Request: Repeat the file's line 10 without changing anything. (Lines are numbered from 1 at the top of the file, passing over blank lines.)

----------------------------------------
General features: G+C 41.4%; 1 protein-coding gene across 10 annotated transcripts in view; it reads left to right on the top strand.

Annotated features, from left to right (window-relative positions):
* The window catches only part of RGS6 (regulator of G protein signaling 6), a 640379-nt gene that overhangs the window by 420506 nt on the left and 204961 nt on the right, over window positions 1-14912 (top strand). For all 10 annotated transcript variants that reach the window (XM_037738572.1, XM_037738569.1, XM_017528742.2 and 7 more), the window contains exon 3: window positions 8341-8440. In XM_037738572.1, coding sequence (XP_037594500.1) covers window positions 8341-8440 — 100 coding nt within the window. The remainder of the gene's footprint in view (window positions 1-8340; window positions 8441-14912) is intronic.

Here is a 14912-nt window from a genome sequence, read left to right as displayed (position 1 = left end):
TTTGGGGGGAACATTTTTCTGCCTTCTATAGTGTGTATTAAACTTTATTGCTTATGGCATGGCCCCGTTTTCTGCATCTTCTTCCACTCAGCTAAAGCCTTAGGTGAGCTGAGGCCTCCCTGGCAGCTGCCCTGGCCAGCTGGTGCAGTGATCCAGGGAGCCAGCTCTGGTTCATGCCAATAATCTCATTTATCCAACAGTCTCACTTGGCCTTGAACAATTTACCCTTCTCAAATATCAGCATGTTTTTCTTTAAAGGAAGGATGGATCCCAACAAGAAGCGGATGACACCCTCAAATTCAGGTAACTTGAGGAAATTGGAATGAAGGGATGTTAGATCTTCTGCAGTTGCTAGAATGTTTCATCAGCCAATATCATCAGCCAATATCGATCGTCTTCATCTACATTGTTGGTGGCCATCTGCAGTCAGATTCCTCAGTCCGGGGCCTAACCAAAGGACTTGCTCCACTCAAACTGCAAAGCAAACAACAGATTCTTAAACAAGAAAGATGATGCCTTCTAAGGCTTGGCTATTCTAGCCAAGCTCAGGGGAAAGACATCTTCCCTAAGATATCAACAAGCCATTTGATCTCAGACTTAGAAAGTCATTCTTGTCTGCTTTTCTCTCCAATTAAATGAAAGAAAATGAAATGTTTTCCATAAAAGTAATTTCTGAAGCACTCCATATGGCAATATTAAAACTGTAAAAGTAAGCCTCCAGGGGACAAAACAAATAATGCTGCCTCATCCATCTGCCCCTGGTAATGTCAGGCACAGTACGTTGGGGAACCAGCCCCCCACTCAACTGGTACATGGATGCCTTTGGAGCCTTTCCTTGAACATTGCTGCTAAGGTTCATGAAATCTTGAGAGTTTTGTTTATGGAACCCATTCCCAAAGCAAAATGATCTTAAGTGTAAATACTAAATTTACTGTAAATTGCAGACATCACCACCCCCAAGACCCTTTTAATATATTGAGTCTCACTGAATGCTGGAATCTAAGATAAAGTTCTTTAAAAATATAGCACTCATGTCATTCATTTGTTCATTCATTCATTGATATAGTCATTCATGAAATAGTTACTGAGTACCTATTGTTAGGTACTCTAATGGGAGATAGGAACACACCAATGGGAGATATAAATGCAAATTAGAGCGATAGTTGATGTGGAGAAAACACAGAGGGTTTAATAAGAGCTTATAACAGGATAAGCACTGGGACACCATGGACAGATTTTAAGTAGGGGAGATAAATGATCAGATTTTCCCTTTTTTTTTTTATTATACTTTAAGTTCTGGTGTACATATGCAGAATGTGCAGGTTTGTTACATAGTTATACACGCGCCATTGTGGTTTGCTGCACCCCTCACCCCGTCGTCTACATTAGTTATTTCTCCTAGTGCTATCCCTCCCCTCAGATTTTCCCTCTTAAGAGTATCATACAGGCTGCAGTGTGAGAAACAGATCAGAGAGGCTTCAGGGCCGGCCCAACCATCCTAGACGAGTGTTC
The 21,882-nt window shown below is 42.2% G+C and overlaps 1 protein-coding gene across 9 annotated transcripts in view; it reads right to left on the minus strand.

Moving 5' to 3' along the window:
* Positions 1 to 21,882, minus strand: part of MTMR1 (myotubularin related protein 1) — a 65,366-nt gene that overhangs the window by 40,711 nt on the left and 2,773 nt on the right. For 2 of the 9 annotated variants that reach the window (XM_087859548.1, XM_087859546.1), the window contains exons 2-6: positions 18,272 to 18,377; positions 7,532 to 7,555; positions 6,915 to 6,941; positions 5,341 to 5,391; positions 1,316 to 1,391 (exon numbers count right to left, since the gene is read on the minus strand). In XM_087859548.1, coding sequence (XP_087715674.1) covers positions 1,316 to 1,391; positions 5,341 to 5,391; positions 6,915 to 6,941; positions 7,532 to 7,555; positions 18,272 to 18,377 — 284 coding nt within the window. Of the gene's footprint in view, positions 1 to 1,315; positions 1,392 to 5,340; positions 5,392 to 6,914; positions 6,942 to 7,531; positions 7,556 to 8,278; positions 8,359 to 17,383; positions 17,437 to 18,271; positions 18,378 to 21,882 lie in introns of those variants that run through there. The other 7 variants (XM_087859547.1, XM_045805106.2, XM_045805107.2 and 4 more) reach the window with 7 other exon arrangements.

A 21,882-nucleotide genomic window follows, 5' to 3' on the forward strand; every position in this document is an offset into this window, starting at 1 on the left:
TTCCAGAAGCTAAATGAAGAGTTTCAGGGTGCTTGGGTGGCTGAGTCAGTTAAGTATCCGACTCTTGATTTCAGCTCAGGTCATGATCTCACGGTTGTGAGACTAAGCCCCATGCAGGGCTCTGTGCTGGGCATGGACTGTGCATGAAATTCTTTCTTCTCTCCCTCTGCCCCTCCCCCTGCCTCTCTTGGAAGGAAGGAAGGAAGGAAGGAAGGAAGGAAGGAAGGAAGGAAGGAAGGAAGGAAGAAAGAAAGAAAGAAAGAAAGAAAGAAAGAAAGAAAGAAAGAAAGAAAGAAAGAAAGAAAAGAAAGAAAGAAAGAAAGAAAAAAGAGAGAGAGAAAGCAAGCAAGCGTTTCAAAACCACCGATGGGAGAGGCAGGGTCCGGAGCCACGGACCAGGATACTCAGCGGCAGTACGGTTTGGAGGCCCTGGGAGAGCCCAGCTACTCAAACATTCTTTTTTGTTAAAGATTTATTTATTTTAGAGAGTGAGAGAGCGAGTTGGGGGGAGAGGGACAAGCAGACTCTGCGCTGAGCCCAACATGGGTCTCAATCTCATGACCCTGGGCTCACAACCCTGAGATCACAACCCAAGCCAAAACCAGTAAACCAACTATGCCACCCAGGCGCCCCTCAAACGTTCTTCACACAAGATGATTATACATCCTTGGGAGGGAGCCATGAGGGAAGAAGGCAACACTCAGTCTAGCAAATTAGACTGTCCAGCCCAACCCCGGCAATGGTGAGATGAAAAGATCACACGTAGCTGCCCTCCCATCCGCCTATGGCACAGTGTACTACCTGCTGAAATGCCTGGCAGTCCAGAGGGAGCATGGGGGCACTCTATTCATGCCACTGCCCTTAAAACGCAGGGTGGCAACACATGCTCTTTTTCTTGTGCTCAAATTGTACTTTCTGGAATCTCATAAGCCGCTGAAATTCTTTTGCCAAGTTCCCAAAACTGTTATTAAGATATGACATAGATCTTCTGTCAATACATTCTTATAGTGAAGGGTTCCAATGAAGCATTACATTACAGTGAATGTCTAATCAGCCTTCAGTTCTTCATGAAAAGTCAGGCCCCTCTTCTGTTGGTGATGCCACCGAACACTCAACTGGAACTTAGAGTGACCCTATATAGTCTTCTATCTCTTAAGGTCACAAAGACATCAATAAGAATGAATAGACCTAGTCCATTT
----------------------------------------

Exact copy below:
TTCCAGAAGCTAAATGAAGAGTTTCAGGGTGCTTGGGTGGCTGAGTCAGTTAAGTATCCGACTCTTGATTTCAGCTCAGGTCATGATCTCACGGTTGTGAGACTAAGCCCCATGCAGGGCTCTGTGCTGGGCATGGACTGTGCATGAAATTCTTTCTTCTCTCCCTCTGCCCCTCCCCCTGCCTCTCTTGGAAGGAAGGAAGGAAGGAAGGAAGGAAGGAAGGAAGGAAGGAAGGAAGGAAGGAAGAAAGAAAGAAAGAAAGAAAGAAAGAAAGAAAGAAAGAAAGAAAGAAAGAAAGAAAGAAAAGAAAGAAAGAAAGAAAGAAAAAAGAGAGAGAGAAAGCAAGCAAGCGTTTCAAAACCACCGATGGGAGAGGCAGGGTCCGGAGCCACGGACCAGGATACTCAGCGGCAGTACGGTTTGGAGGCCCTGGGAGAGCCCAGCTACTCAAACATTCTTTTTTGTTAAAGATTTATTTATTTTAGAGAGTGAGAGAGCGAGTTGGGGGGAGAGGGACAAGCAGACTCTGCGCTGAGCCCAACATGGGTCTCAATCTCATGACCCTGGGCTCACAACCCTGAGATCACAACCCAAGCCAAAACCAGTAAACCAACTATGCCACCCAGGCGCCCCTCAAACGTTCTTCACACAAGATGATTATACATCCTTGGGAGGGAGCCATGAGGGAAGAAGGCAACACTCAGTCTAGCAAATTAGACTGTCCAGCCCAACCCCGGCAATGGTGAGATGAAAAGATCACACGTAGCTGCCCTCCCATCCGCCTATGGCACAGTGTACTACCTGCTGAAATGCCTGGCAGTCCAGAGGGAGCATGGGGGCACTCTATTCATGCCACTGCCCTTAAAACGCAGGGTGGCAACACATGCTCTTTTTCTTGTGCTCAAATTGTACTTTCTGGAATCTCATAAGCCGCTGAAATTCTTTTGCCAAGTTCCCAAAACTGTTATTAAGATATGACATAGATCTTCTGTCAATACATTCTTATAGTGAAGGGTTCCAATGAAGCATTACATTACAGTGAATGTCTAATCAGCCTTCAGTTCTTCATGAAAAGTCAGGCCCCTCTTCTGTTGGTGATGCCACCGAACACTCAACTGGAACTTAGAGTGACCCTATATAGTCTTCTATCTCTTAAGGTCACAAAGACATCAATAAGAATGAATAGACCTAGTCCATTT